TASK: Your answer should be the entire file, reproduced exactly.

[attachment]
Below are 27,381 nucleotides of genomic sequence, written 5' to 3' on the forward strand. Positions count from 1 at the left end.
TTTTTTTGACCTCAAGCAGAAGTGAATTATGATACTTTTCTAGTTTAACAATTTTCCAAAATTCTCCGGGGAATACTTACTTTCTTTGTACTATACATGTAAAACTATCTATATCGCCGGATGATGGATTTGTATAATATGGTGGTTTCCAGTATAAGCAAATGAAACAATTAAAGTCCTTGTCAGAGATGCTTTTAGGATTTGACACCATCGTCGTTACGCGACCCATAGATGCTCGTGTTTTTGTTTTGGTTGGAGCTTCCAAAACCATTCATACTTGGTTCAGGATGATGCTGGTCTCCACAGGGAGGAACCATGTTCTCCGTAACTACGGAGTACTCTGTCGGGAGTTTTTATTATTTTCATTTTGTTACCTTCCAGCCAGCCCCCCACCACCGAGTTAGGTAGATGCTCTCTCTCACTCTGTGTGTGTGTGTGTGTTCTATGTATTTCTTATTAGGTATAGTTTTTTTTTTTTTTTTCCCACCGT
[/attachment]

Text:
Below are 27,381 nucleotides of genomic sequence, written 5' to 3' on the forward strand. Positions count from 1 at the left end.
TTTTTTTGACCTCAAGCAGAAGTGAATTATGATACTTTTCTAGTTTAACAATTTTCCAAAATTCTCCGGGGAATACTTACTTTCTTTGTACTATACATGTAAAACTATCTATATCGCCGGATGATGGATTTGTATAATATGGTGGTTTCCAGTATAAGCAAATGAAACAATTAAAGTCCTTGTCAGAGATGCTTTTAGGATTTGACACCATCGTCGTTACGCGACCCATAGATGCTCGTGTTTTTGTTTTGGTTGGAGCTTCCAAAACCATTCATACTTGGTTCAGGATGATGCTGGTCTCCACAGGGAGGAACCATGTTCTCCGTAACTACGGAGTACTCTGTCGGGAGTTTTTATTATTTTCATTTTGTTACCTTCCAGCCAGCCCCCCACCACCGAGTTAGGTAGATGCTCTCTCTCACTCTGTGTGTGTGTGTGTGTTCTATGTATTTCTTATTAGGTATAGTTTTTTTTTTTTTTTTCCCACCGT